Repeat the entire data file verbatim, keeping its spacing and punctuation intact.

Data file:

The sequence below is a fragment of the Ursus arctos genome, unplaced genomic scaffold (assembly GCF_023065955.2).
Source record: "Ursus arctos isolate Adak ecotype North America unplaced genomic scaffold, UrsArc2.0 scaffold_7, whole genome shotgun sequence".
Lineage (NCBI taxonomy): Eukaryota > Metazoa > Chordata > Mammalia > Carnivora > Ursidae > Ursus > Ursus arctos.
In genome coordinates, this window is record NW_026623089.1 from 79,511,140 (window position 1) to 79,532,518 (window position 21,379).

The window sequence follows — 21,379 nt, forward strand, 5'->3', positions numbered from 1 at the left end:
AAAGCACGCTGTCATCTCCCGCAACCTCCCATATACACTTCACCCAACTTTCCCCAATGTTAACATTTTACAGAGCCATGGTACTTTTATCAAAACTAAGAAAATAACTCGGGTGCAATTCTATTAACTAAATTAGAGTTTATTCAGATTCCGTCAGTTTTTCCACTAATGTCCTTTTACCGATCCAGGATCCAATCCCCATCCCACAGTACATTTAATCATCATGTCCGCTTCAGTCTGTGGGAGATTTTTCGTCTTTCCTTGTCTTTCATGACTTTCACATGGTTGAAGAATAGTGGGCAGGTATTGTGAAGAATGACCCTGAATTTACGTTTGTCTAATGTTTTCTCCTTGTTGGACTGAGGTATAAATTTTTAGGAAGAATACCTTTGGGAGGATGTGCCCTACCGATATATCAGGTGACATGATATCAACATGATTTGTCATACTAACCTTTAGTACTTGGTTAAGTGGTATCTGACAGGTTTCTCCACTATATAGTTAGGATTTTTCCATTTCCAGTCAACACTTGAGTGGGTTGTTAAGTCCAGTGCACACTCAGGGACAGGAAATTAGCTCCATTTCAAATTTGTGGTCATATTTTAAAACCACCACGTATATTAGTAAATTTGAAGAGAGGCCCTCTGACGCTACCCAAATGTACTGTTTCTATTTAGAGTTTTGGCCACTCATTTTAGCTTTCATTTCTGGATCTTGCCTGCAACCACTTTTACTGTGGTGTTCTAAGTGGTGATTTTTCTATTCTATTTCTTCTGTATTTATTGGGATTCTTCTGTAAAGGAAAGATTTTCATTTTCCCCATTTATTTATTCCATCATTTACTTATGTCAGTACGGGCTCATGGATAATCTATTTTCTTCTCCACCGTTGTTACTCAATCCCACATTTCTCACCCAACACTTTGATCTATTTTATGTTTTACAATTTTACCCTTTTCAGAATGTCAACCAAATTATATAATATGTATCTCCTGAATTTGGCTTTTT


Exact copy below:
The sequence below is a fragment of the Ursus arctos genome, unplaced genomic scaffold (assembly GCF_023065955.2).
Source record: "Ursus arctos isolate Adak ecotype North America unplaced genomic scaffold, UrsArc2.0 scaffold_7, whole genome shotgun sequence".
Lineage (NCBI taxonomy): Eukaryota > Metazoa > Chordata > Mammalia > Carnivora > Ursidae > Ursus > Ursus arctos.
In genome coordinates, this window is record NW_026623089.1 from 79,511,140 (window position 1) to 79,532,518 (window position 21,379).

The window sequence follows — 21,379 nt, forward strand, 5'->3', positions numbered from 1 at the left end:
AAAGCACGCTGTCATCTCCCGCAACCTCCCATATACACTTCACCCAACTTTCCCCAATGTTAACATTTTACAGAGCCATGGTACTTTTATCAAAACTAAGAAAATAACTCGGGTGCAATTCTATTAACTAAATTAGAGTTTATTCAGATTCCGTCAGTTTTTCCACTAATGTCCTTTTACCGATCCAGGATCCAATCCCCATCCCACAGTACATTTAATCATCATGTCCGCTTCAGTCTGTGGGAGATTTTTCGTCTTTCCTTGTCTTTCATGACTTTCACATGGTTGAAGAATAGTGGGCAGGTATTGTGAAGAATGACCCTGAATTTACGTTTGTCTAATGTTTTCTCCTTGTTGGACTGAGGTATAAATTTTTAGGAAGAATACCTTTGGGAGGATGTGCCCTACCGATATATCAGGTGACATGATATCAACATGATTTGTCATACTAACCTTTAGTACTTGGTTAAGTGGTATCTGACAGGTTTCTCCACTATATAGTTAGGATTTTTCCATTTCCAGTCAACACTTGAGTGGGTTGTTAAGTCCAGTGCACACTCAGGGACAGGAAATTAGCTCCATTTCAAATTTGTGGTCATATTTTAAAACCACCACGTATATTAGTAAATTTGAAGAGAGGCCCTCTGACGCTACCCAAATGTACTGTTTCTATTTAGAGTTTTGGCCACTCATTTTAGCTTTCATTTCTGGATCTTGCCTGCAACCACTTTTACTGTGGTGTTCTAAGTGGTGATTTTTCTATTCTATTTCTTCTGTATTTATTGGGATTCTTCTGTAAAGGAAAGATTTTCATTTTCCCCATTTATTTATTCCATCATTTACTTATGTCAGTACGGGCTCATGGATAATCTATTTTCTTCTCCACCGTTGTTACTCAATCCCACATTTCTCACCCAACACTTTGATCTATTTTATGTTTTACAATTTTACCCTTTTCAGAATGTCAACCAAATTATATAATATGTATCTCCTGAATTTGGCTTTTT